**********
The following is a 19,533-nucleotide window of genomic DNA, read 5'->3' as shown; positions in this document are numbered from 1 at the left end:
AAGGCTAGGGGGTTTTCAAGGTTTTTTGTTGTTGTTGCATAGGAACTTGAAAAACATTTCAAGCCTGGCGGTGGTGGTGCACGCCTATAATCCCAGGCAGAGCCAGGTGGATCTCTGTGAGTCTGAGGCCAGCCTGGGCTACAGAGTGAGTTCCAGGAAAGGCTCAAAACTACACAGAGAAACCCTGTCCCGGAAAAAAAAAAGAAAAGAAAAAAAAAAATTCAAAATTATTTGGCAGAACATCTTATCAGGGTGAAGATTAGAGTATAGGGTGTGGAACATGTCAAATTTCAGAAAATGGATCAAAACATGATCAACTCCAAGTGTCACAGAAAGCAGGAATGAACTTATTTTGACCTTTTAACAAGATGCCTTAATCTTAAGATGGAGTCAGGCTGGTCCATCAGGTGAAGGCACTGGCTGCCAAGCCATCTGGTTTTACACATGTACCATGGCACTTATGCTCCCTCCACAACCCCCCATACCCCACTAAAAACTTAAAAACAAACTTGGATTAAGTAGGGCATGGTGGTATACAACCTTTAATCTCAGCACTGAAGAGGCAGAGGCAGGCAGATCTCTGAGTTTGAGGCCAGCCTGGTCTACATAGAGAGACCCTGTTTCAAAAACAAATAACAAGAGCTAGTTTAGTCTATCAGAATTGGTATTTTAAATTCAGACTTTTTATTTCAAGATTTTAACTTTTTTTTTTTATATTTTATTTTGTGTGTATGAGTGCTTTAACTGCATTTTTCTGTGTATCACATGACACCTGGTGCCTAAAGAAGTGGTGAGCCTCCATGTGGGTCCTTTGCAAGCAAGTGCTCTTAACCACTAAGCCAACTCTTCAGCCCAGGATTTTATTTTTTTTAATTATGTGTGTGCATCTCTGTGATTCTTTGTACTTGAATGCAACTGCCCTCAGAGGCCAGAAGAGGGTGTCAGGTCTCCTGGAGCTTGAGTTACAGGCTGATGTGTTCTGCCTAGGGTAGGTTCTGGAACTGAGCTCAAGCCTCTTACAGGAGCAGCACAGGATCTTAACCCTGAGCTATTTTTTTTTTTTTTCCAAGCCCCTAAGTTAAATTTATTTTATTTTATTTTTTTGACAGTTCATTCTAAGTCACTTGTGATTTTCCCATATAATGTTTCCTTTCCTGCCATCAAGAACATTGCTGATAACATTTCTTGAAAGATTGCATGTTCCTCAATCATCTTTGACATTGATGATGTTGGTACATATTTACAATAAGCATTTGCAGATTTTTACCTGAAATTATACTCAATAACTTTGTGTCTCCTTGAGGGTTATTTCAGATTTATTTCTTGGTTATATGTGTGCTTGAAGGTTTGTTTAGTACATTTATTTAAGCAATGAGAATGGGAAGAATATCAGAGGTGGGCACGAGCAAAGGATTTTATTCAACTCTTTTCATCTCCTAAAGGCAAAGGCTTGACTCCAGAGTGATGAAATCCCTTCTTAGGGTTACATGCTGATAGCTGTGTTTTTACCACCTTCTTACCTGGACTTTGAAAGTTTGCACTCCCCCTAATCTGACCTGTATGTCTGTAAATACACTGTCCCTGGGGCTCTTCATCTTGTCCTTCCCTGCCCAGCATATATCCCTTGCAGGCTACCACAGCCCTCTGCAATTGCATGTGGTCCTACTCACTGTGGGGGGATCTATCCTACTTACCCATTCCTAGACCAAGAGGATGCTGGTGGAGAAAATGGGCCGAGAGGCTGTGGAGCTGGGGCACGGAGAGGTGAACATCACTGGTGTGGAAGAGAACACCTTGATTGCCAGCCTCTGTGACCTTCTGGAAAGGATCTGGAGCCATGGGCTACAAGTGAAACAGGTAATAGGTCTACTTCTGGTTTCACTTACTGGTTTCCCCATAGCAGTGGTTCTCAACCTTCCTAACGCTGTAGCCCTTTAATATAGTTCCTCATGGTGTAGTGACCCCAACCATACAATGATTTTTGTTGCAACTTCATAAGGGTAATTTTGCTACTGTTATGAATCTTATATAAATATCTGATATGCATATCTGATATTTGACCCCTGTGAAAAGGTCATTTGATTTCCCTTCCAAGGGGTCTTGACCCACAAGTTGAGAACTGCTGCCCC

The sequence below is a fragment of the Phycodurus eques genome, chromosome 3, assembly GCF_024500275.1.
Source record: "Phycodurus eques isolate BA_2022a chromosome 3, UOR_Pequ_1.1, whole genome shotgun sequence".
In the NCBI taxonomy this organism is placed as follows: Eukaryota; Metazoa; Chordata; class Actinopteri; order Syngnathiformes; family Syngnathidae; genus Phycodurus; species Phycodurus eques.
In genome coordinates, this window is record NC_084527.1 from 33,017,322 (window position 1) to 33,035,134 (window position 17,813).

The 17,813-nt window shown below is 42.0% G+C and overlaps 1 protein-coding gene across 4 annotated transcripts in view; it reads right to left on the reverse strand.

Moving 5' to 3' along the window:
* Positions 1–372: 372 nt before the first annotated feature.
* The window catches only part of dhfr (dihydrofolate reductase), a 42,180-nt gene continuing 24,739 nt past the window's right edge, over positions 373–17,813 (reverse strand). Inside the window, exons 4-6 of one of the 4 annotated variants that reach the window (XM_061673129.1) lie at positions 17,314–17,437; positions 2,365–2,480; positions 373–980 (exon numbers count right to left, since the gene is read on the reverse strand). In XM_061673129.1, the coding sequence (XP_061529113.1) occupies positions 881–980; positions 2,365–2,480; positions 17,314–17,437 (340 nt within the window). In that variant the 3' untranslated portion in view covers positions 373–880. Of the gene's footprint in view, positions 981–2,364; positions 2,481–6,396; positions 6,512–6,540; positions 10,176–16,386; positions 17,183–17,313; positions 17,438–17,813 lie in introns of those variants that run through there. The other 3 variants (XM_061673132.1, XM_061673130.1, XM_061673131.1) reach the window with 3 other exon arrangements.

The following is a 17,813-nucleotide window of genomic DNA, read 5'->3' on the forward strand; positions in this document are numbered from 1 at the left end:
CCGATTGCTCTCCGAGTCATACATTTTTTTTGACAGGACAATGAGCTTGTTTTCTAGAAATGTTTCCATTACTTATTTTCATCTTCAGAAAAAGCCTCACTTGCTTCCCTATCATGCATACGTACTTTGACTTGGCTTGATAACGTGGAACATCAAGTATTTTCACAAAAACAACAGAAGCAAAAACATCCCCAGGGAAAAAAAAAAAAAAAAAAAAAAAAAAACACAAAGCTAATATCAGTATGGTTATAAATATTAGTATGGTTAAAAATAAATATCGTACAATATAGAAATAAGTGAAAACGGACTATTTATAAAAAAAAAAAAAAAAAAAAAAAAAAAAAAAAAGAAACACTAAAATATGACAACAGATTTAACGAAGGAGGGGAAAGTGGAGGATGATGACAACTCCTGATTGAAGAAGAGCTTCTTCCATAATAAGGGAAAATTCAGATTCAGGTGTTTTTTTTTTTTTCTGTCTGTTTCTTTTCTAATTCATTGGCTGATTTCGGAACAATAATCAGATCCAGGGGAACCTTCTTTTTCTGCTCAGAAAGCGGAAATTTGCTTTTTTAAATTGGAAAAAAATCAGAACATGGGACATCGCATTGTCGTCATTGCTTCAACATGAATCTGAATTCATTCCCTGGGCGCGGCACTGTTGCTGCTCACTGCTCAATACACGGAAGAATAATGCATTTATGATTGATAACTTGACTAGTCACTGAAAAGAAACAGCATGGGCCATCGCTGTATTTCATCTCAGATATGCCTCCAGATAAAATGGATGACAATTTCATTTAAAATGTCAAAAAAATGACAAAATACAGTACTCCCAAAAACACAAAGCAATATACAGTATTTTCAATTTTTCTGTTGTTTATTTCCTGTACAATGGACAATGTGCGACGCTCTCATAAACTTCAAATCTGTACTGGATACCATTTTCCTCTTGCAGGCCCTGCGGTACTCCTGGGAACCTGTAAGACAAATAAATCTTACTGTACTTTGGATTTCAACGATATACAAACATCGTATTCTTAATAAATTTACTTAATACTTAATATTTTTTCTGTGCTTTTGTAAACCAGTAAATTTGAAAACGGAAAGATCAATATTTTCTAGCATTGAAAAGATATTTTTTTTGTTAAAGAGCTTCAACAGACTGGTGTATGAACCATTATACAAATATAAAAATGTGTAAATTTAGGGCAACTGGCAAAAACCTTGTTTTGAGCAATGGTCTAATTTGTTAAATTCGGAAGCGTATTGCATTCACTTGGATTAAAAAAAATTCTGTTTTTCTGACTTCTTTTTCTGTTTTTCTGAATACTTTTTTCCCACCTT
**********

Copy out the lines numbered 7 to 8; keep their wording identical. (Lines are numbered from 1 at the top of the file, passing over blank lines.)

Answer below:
The 17,813-nt window shown below is 42.0% G+C and overlaps 1 protein-coding gene across 4 annotated transcripts in view; it reads right to left on the reverse strand.

Moving 5' to 3' along the window: